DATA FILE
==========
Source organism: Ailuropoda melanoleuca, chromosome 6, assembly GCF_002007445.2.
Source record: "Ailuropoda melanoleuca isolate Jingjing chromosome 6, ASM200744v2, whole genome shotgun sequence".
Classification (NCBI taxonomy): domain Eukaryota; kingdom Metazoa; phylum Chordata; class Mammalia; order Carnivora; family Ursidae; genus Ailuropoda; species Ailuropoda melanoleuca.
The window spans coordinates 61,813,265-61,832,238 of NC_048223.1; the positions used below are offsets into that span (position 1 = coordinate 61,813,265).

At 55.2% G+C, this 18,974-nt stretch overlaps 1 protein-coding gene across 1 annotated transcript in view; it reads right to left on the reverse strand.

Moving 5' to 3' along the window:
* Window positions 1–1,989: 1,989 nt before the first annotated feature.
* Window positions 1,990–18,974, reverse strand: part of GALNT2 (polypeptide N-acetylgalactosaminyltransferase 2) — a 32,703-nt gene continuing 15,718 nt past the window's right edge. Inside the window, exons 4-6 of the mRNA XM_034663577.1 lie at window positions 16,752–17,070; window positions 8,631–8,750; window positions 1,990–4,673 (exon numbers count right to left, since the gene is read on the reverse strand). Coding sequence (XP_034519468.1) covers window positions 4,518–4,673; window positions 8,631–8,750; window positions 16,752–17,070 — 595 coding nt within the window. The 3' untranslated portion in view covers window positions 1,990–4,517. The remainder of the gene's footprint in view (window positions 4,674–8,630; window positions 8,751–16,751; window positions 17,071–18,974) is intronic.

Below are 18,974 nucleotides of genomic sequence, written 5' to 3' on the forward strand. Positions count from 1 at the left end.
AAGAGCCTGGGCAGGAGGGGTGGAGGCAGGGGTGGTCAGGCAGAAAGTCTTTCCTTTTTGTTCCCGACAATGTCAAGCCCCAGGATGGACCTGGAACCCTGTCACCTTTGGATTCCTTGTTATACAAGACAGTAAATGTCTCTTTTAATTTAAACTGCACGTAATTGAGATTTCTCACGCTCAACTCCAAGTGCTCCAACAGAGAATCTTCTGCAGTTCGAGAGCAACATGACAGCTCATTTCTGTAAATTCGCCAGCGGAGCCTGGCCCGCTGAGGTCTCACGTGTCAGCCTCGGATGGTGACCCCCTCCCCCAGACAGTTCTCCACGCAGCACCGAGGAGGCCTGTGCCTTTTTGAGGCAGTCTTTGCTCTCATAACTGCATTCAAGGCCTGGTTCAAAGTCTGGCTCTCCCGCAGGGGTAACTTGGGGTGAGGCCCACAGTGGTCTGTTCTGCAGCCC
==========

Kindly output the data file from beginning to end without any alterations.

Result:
Source organism: Ailuropoda melanoleuca, chromosome 6, assembly GCF_002007445.2.
Source record: "Ailuropoda melanoleuca isolate Jingjing chromosome 6, ASM200744v2, whole genome shotgun sequence".
Classification (NCBI taxonomy): domain Eukaryota; kingdom Metazoa; phylum Chordata; class Mammalia; order Carnivora; family Ursidae; genus Ailuropoda; species Ailuropoda melanoleuca.
The window spans coordinates 61,813,265-61,832,238 of NC_048223.1; the positions used below are offsets into that span (position 1 = coordinate 61,813,265).

At 55.2% G+C, this 18,974-nt stretch overlaps 1 protein-coding gene across 1 annotated transcript in view; it reads right to left on the reverse strand.

Moving 5' to 3' along the window:
* Window positions 1–1,989: 1,989 nt before the first annotated feature.
* Window positions 1,990–18,974, reverse strand: part of GALNT2 (polypeptide N-acetylgalactosaminyltransferase 2) — a 32,703-nt gene continuing 15,718 nt past the window's right edge. Inside the window, exons 4-6 of the mRNA XM_034663577.1 lie at window positions 16,752–17,070; window positions 8,631–8,750; window positions 1,990–4,673 (exon numbers count right to left, since the gene is read on the reverse strand). Coding sequence (XP_034519468.1) covers window positions 4,518–4,673; window positions 8,631–8,750; window positions 16,752–17,070 — 595 coding nt within the window. The 3' untranslated portion in view covers window positions 1,990–4,517. The remainder of the gene's footprint in view (window positions 4,674–8,630; window positions 8,751–16,751; window positions 17,071–18,974) is intronic.

Below are 18,974 nucleotides of genomic sequence, written 5' to 3' on the forward strand. Positions count from 1 at the left end.
AAGAGCCTGGGCAGGAGGGGTGGAGGCAGGGGTGGTCAGGCAGAAAGTCTTTCCTTTTTGTTCCCGACAATGTCAAGCCCCAGGATGGACCTGGAACCCTGTCACCTTTGGATTCCTTGTTATACAAGACAGTAAATGTCTCTTTTAATTTAAACTGCACGTAATTGAGATTTCTCACGCTCAACTCCAAGTGCTCCAACAGAGAATCTTCTGCAGTTCGAGAGCAACATGACAGCTCATTTCTGTAAATTCGCCAGCGGAGCCTGGCCCGCTGAGGTCTCACGTGTCAGCCTCGGATGGTGACCCCCTCCCCCAGACAGTTCTCCACGCAGCACCGAGGAGGCCTGTGCCTTTTTGAGGCAGTCTTTGCTCTCATAACTGCATTCAAGGCCTGGTTCAAAGTCTGGCTCTCCCGCAGGGGTAACTTGGGGTGAGGCCCACAGTGGTCTGTTCTGCAGCCC